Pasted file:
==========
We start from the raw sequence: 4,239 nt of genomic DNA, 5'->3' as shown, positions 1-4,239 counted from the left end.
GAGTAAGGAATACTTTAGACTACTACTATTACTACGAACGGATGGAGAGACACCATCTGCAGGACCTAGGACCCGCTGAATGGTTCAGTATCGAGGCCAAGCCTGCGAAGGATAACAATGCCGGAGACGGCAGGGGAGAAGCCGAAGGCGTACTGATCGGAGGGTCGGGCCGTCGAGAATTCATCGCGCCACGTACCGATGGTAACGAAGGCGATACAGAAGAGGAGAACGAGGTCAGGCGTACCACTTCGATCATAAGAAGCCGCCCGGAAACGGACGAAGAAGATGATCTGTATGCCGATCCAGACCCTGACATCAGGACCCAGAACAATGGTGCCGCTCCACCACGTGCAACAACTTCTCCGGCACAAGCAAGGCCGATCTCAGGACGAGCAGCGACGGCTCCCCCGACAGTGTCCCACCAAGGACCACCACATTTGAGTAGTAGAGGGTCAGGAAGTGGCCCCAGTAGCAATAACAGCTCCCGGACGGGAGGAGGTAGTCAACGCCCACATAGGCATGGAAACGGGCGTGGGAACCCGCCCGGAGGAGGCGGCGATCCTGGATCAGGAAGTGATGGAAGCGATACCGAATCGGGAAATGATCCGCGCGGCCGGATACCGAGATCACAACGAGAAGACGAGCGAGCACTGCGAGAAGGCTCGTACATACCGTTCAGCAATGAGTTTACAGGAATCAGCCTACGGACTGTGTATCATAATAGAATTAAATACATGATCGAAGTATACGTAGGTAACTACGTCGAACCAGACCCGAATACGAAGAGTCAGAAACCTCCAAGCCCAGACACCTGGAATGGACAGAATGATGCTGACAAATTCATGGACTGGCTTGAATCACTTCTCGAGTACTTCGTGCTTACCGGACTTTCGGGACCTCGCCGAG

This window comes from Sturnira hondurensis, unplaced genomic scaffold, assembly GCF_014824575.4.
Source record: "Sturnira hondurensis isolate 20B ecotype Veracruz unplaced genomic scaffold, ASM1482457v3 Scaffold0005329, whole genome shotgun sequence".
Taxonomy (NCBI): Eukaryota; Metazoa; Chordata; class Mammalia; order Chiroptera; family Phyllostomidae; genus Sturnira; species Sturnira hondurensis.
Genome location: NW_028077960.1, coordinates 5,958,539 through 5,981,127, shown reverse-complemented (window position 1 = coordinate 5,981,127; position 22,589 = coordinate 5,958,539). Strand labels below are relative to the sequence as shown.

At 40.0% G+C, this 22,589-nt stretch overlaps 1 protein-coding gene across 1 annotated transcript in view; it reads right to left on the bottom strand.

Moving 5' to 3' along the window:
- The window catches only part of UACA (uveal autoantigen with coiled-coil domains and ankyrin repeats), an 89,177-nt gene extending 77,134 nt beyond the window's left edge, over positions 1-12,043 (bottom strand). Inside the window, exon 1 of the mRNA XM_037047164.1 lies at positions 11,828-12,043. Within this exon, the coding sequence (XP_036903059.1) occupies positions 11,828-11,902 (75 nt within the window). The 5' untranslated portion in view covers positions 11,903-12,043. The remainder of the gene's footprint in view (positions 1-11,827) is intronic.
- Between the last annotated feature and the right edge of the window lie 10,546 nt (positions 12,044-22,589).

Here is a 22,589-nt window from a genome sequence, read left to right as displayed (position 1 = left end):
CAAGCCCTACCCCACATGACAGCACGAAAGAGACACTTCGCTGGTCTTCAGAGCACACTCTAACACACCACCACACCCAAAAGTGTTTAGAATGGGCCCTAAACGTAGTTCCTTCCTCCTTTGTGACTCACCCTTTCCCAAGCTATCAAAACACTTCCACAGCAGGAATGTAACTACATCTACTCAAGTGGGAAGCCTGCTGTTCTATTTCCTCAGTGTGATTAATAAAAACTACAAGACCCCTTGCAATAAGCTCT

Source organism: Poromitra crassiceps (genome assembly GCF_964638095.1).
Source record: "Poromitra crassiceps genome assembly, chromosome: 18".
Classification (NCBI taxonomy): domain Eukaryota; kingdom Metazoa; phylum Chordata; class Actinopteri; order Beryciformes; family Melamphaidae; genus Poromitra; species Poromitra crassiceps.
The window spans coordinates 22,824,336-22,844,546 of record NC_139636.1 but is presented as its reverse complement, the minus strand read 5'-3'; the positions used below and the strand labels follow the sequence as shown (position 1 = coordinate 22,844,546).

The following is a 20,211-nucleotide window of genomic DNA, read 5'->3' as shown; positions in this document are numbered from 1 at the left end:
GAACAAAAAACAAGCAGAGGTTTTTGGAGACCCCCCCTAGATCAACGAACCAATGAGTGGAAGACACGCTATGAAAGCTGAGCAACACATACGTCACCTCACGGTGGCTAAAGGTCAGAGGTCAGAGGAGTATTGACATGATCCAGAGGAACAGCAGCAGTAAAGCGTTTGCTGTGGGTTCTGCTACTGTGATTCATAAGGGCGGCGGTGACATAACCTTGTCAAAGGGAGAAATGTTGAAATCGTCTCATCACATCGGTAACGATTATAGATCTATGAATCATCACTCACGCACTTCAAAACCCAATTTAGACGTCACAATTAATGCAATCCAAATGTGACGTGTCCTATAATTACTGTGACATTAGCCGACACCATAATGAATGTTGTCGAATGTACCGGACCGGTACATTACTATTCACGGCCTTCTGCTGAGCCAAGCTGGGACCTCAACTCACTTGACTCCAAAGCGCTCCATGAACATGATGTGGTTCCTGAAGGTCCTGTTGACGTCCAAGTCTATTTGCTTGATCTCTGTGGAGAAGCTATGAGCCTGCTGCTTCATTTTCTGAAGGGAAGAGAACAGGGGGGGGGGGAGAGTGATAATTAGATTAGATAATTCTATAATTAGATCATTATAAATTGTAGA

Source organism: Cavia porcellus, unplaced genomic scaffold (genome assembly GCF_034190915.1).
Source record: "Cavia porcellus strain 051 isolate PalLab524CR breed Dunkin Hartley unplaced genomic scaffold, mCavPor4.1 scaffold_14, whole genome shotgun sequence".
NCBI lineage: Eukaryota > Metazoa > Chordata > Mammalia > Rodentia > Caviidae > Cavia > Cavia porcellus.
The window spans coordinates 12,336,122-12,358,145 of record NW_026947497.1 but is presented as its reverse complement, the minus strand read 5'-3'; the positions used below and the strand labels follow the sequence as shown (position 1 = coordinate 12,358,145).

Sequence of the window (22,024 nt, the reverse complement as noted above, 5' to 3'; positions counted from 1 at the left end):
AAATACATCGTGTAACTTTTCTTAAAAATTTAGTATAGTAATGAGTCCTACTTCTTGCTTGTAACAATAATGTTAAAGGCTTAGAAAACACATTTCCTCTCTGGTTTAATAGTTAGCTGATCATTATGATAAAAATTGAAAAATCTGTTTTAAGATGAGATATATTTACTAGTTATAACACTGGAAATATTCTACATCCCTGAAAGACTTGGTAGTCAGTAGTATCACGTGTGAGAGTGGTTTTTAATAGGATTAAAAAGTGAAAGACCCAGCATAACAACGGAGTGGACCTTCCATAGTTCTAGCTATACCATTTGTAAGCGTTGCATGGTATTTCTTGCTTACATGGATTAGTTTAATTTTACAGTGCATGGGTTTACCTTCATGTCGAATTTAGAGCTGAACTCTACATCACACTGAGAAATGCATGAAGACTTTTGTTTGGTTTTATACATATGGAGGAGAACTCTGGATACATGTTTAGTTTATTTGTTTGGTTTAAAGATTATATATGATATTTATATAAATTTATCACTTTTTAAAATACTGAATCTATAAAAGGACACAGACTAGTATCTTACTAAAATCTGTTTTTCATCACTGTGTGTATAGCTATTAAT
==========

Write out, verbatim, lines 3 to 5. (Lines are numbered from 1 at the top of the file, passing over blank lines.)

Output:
This window comes from Sturnira hondurensis, unplaced genomic scaffold, assembly GCF_014824575.4.
Source record: "Sturnira hondurensis isolate 20B ecotype Veracruz unplaced genomic scaffold, ASM1482457v3 Scaffold0005329, whole genome shotgun sequence".
Taxonomy (NCBI): Eukaryota; Metazoa; Chordata; class Mammalia; order Chiroptera; family Phyllostomidae; genus Sturnira; species Sturnira hondurensis.